NSB 2014 edition:10 location:Lund date:15-19 June 2014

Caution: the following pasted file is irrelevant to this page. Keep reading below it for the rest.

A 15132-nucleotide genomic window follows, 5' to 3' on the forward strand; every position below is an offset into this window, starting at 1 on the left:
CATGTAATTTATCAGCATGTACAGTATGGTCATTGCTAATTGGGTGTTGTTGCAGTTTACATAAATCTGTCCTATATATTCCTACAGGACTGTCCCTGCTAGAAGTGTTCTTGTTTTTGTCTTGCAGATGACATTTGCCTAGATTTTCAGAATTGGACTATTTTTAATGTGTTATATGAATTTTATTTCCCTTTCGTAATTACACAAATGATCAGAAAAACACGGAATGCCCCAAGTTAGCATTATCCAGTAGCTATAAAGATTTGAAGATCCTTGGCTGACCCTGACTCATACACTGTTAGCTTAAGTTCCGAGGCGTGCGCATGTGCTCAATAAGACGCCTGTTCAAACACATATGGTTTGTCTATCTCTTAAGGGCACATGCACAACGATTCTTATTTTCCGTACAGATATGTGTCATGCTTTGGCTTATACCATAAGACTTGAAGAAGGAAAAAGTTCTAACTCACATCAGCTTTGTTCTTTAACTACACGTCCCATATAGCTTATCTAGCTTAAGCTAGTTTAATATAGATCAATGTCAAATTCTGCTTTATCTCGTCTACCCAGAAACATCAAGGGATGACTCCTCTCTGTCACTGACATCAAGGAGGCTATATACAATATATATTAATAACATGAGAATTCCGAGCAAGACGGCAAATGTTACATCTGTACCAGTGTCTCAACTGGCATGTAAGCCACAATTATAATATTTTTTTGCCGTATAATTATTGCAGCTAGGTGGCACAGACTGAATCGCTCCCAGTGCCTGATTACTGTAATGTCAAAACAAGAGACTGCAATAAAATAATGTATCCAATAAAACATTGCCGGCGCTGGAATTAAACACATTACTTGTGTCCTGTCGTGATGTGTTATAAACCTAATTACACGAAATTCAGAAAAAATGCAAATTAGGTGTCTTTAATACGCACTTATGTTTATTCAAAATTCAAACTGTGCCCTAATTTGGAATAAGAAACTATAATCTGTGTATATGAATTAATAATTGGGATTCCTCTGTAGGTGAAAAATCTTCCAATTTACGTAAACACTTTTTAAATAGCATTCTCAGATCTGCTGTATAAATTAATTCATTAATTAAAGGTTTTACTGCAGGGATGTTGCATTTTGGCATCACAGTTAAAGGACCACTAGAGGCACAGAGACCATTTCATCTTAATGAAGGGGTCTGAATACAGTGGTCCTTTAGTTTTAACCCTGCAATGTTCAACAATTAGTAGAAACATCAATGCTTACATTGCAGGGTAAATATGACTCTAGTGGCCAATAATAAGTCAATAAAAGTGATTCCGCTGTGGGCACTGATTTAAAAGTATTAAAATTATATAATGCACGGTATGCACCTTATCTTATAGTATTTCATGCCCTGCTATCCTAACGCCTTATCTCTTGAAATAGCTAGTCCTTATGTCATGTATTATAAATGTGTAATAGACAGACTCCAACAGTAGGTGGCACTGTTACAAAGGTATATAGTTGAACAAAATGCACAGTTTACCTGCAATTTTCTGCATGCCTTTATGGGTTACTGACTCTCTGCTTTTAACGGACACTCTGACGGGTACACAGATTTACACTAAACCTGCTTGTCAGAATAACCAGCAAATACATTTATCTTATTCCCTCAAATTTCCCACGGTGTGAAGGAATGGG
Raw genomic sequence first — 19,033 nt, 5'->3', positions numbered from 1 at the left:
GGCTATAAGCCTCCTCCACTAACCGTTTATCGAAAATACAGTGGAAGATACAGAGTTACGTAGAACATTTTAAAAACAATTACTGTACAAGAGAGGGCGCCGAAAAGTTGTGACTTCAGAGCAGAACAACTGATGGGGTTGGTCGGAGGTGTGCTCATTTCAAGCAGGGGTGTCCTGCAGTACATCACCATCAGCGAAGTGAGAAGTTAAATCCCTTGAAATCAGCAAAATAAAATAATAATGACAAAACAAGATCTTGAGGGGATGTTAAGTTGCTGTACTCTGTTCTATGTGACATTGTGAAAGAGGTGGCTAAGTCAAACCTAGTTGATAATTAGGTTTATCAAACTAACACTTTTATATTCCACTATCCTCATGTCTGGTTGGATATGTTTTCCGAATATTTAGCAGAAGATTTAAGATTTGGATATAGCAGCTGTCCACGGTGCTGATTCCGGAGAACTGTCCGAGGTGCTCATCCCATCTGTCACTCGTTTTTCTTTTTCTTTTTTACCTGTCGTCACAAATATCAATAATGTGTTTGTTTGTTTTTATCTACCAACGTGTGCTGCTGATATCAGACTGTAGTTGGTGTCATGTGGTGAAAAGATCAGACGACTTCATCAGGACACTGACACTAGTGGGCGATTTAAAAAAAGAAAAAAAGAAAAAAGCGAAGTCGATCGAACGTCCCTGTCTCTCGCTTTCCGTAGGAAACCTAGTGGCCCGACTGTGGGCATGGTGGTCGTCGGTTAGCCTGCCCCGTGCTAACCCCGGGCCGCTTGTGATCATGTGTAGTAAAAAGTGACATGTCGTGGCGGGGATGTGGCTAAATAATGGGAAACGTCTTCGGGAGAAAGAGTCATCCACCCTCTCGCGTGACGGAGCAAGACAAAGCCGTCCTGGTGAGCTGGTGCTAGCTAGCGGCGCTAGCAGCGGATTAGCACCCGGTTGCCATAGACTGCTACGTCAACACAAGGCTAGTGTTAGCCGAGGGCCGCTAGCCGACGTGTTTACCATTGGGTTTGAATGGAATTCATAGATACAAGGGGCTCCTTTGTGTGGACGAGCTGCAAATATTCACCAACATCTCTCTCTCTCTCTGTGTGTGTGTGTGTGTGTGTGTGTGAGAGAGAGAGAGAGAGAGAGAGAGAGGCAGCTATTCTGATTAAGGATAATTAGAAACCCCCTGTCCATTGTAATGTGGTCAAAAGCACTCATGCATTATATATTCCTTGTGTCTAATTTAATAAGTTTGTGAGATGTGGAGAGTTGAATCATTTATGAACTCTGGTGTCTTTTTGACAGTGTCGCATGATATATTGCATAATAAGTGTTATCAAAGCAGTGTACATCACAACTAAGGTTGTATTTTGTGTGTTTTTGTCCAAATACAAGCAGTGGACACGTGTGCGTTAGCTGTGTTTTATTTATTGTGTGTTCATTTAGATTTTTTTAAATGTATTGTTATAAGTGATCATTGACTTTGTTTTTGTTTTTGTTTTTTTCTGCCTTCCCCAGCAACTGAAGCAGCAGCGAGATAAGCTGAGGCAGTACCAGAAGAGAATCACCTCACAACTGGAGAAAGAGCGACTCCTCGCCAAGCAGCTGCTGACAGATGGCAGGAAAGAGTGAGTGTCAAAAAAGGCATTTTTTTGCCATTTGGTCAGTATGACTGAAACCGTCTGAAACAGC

A more precise knowledge of the as-built thermal performance of our buildings’ fabric is of prime importance for the ongoing tendency to more stringent building performance demands. The methods that are commonly used for on-site thermal characterisation, such as the average method and linear regression technique, are based on stationary boundary conditions. As the latter are never encountered on site in practice, the methods’ validity depends on outdoor weather conditions. This paper examines the practical applicability of different in-situ thermal characterisation methods based on simulated data for an insulated cavity wall. Common semi-stationary methods are compared with a more advanced dynamical data analysis method, giving special attention to the reliability of the methods’ estimation results when confronted with data sets of limited measurement time spans and different measurement periods throughout the year. From this research, it can be stated that the use of semi-stationary methods for the characterisation of an insulated south-faced cavity wall can lead to accurate results in realistic measurement time spans when applied during winter months. The methods become less reliable when the temperature difference across the wall decreases. The dynamic method showed to be less sensible to the measurement period, provides more accurate results and needs shorter measurement time spans. The analysis itself however, showed to be more time consuming.